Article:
UPDATED: Oct. 16, 2012, at 4:48 a.m.
Harvard Business School professor Alvin E. Roth was awarded the Nobel Prize in Economic Sciences on Monday morning for his research on market design. He shares the prize, which is given by the Royal Swedish Academy of Sciences, with University of California, Los Angeles professor Lloyd S. Shapley ’44.
Roth, who has taught at Harvard since 1998, is currently a visiting professor at Stanford University and will leave for a full-time role there in January.
At a press conference in Palo Alto, Roth said the call he received in the wee hours of Monday morning was unexpected.“The people who call you up spend a good deal of their effort convincing you it’s not a prank call,” Roth said.
Roth said that he believes that many other economists deserve recogition as well and that his award represents a body of work much larger than his own.
“It’s nice to be the object of attention, but I would also like to deflect that attention to a lot of my colleagues,” he said.
Roth’s work has largely focused on how individuals, companies, and other institutions select one another in a variety of contexts, particularly in markets that do not have prices. He explained that many of life’s most significant events can be explained by “matching markets”—from choosing a school, to finding a partner, to starting a career.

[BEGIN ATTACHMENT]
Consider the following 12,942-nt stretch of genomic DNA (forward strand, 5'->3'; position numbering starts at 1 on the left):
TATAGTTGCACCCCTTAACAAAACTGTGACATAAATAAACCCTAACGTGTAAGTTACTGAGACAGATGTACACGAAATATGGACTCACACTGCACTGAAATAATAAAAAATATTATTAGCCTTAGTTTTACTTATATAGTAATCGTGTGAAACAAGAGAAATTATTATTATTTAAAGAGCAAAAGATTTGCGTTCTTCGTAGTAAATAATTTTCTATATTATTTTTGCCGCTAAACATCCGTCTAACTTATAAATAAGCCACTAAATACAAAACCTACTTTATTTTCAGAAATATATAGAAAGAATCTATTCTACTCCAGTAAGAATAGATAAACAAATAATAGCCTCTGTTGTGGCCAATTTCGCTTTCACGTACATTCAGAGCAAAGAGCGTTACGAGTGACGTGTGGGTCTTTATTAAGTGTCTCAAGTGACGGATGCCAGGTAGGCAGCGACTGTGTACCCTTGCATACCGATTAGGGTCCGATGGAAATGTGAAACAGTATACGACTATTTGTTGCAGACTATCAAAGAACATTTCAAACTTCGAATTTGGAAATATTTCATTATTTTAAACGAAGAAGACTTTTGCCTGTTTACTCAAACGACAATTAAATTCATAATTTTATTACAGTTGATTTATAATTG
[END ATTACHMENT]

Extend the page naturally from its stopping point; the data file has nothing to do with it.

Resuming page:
His research has examined organ exchange and the process of assigning students to schools, including Boston public schools.
“The question is how to organize exchange,” Roth said. “We can help our surgical colleagues organize what you could call barter on a large scale [for organ transplants]. Market design is a sort of helping profession.”
Roth’s colleagues at Harvard said that they were happy, but unsurprised, by the award.
“This morning when I read the news I just put up a big smile on my face,” economics professor Gregory Lewis said. “I expected him to win the Nobel Prize at some point; it was just hard to predict the year when it would have happened.”
Lewis praised Roth’s ability to translate mathematical formulas into practice, noting that Roth has made a meaningful difference “in the kidney transplant sector, where market design matters in terms of saving lives.”
“I believe his work is very fruitful and inspiring for the whole field of market design,” he said.
Economics professor Ariel Pakes said that he was excited about Roth’s recognition.
“It’s a wonderful and well-deserved prize,” he said. “It’s great not just for him but for the entire field.”
Roth and Shapley will split approximately $1.2 million as a reward. Roth said he does not currently have plans for his use of the prize money.
Including Roth, 45 former or current Harvard faculty members have won the Nobel Prize in a wide range of disciplines.
—Staff writer Samuel Y. Weinstock can be reached at email@example.com.